VLOG: Too good to be true

#9 Wk 16-21

Hi. Thanks for watching this sub-1 minute vlog on this week’s forthcoming post. Also, if you haven’t already, don’t forget to register for our free webinar: Big Oil’s Big Problem. That’s on Thursday April 29 at 1900 hours CET. Register here.

Coming up

On King’s Day, Tuesday April 27, I’ll post on A wafer-thin plan, taking my cue from comments made by chief coalition-builder, Herman Tjeenk Willink. The man tasked with navigating common ground for a new cabinet is a 79-year-old former top civil servant-turned-politician who previously served as chairman of the Senate.

Willink urged MPs to commit only to an outline agreement of guiding principles rather than a detailed contract. A “wafer-thin” pact would allow more flexibility in making policies and encourage more open government, he suggested.

Whether or not the next cabinet includes a new president - Rutte IV or Kaag I - Willink’s aversion to the comprehensive plans brokered by previous coalitions went down well in parliament.

The alternative hasn’t worked well, according to a majority of MPs who feel marginalised by attempts to broker comprehensive coalition agreements behind the scenes.

Een circulaire economie

Under successive Rutte cabinets, and arguably well before, parties’ attempts to dot the ‘i’s and cross the ‘t’s in a binding formula for policy has undermined parliament and is bad for democracy.

So what might a wafer-thin agreement include? One answer - posted by circular economy pioneer Guido Braam on LinkedIn - proposes a joined-up response to serial global crises.

Braam described bold ideas for buildings, energy, food and mobility in a circular economy - een circulaire economie - founded on principles of re-use, recycling, zero-waste and low carbon growth within planetary boundaries.

More from me in this sub-1 minute video update - now in portrait mode.

Happily, this ‘man on the moon’ vision does exist. You can read it here in the form of an open Google document. Anyone can comment, contribute or improve (it’s in Dutch, or let the Chrome browser plug-in translate).

So it took me a while - duh - to work out that Braam’s LinkedIn post was, alas, a spoof. He claimed that a leaked draft of an official document (working title: A Circular Economy That Connects - Een circulaire economie die verbindt) had been leaked from multi-party negotiations in the Hague.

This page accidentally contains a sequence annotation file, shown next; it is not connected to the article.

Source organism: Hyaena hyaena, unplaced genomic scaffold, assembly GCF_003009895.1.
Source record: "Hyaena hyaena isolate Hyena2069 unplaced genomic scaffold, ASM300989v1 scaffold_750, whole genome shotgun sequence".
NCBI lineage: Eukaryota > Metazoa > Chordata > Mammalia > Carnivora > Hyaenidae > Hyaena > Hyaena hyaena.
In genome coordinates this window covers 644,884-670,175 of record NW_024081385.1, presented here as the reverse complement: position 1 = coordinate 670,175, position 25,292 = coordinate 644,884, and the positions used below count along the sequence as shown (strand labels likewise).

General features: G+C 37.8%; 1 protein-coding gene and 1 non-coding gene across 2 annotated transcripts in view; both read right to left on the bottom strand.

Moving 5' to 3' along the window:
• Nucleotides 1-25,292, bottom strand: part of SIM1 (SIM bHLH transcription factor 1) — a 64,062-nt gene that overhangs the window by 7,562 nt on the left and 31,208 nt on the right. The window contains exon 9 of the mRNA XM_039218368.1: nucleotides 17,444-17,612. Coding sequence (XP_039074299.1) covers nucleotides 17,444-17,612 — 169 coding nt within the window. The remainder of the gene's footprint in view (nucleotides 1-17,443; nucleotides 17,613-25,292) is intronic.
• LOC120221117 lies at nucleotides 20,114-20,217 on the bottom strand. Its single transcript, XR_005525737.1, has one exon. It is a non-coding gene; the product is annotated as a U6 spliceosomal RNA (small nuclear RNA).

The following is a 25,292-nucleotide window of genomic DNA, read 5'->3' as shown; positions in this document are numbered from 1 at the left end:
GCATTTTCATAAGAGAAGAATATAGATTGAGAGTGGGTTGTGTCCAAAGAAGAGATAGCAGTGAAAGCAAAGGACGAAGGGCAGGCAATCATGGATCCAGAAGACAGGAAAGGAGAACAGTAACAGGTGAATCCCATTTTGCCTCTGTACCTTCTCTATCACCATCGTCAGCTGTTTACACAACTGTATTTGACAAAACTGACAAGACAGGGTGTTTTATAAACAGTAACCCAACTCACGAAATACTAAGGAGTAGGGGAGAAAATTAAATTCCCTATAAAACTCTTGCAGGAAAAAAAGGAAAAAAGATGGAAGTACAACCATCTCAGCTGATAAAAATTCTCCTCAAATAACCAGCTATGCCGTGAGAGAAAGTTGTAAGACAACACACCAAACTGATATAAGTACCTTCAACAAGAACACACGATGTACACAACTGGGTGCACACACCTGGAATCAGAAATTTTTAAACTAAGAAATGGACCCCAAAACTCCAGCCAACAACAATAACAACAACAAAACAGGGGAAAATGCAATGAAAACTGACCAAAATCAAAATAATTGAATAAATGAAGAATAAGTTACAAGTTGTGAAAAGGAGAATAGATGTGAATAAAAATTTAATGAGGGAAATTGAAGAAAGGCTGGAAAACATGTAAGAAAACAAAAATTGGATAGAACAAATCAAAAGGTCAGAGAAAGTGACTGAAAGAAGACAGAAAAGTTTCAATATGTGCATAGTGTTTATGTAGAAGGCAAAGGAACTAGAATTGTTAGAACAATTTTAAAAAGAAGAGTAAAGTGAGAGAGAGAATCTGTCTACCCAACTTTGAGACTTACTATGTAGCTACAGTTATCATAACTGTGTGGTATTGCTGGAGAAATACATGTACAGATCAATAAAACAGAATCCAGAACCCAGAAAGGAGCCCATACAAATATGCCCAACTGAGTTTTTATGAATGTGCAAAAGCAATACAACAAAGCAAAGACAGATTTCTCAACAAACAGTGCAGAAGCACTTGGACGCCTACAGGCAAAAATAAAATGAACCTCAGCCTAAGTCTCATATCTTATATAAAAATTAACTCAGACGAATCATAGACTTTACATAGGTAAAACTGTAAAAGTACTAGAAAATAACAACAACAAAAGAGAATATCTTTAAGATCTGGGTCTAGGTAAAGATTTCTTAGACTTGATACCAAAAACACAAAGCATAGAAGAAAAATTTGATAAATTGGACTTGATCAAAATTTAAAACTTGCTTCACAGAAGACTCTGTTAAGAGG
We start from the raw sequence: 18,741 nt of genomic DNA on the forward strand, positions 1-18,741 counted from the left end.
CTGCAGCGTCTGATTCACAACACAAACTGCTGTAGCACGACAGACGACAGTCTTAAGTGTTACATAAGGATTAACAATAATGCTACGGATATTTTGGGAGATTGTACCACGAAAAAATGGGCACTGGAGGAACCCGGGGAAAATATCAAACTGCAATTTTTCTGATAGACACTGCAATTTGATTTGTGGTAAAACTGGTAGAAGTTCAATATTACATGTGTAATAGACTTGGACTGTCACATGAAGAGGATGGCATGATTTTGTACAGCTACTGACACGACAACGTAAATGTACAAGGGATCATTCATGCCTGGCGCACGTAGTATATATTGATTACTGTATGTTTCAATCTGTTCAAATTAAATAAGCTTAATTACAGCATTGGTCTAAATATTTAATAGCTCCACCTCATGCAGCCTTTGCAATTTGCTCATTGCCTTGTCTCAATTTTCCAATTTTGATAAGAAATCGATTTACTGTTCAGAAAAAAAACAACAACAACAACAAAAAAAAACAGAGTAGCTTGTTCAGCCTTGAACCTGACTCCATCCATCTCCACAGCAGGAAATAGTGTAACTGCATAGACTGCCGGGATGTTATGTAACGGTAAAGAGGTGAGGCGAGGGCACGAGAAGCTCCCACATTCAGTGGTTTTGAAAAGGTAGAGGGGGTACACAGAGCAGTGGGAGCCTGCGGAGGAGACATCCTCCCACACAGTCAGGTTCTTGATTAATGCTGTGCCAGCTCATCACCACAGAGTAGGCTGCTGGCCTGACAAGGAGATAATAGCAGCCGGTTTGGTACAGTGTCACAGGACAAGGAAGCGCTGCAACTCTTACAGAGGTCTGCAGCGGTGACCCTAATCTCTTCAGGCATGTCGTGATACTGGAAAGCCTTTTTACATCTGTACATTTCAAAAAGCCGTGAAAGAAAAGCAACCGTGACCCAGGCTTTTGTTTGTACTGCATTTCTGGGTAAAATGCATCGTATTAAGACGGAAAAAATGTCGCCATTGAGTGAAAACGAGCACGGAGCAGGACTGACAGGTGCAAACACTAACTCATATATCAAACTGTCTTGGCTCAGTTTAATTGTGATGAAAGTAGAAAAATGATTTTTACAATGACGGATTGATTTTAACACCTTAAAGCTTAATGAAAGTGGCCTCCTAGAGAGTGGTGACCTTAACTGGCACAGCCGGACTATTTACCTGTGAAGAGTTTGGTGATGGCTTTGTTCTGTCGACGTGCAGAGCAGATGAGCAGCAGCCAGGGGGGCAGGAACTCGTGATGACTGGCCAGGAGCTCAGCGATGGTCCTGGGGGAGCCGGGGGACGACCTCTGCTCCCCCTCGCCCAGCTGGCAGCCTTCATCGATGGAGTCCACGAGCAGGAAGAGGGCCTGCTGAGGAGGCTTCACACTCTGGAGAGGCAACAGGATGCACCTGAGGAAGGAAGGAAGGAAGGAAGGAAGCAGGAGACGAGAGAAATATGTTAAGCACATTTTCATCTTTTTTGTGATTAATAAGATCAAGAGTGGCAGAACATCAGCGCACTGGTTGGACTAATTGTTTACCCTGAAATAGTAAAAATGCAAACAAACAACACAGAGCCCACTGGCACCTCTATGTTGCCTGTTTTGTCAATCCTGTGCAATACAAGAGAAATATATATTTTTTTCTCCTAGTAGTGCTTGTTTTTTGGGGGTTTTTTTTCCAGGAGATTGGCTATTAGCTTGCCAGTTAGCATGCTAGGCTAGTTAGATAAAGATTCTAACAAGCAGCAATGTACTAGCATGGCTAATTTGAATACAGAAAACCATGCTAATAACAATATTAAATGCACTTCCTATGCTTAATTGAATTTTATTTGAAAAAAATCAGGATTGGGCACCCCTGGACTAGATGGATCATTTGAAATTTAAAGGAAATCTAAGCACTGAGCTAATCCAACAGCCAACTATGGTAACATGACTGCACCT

Instead, the actual document - to which many circular economy thinkers have contributed - remains more of a dream than a policy. And more of a challenge to government than an official secret. It's no less powerful for that. The best satire is only a small step from reality.


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Activist shareholders in Royal Dutch Shell are taking their approach, honed in the Netherlands, to oil and gas companies across Europe and on to the United States. Please join us on Thursday April 29 at 1900 hrs CET for the first 2nd Opinion webinar with Follow This founder Mark van Baal.

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As I reported here, last month the US Securities and Exchange Commission gave the green light to a climate resolution tabled by Follow This, a movement of more than 5,000 investors in oil giants including BP, Chevron, Conoco-Phillips, Equinor and Total.

Then, Shell announced it will table its first ‘in-house’ climate resolution at its annual general meeting in May. Shell’s board wants shareholders to vote against the binding emissions targets for 2030 proposed by Follow This, and for its own resolution which sets out ‘new’ ambitions for a ‘net-zero’ emissions by 2050. “If Shell’s targets were Paris-consistent, we would only need one resolution,” said Van Baal.

During the 2020 AGM season in Europe, up to 27% of non-government shareholders in oil and gas companies supported the Follow This resolution asking companies to adopt binding targets for so-called ‘Scope 3’ emissions from their products, in line with the Paris Climate Agreement.

Follow This argues that oil and gas companies can make or break the Paris Climate Agreement. But for all their brainpower and financial muscle, do incumbents really have the ‘know-how’ rapidly to scale renewables?

And is it credible for the so-called legacy players in fossil fuels to lead a clean energy transition when many new entrants with none of Big Oil’s old economy baggage are impatient to get on with building a low-carbon energy system?

Find out on April 29 at 1900 hrs CET.

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Keep well. Met vriendelijke groet!




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Please join us on Thursday April 29 at 1900 hrs CET for the first 2nd Opinion webinar with Follow This founder Mark van Baal. Your friends and colleagues are welcome too. Please spread the word.

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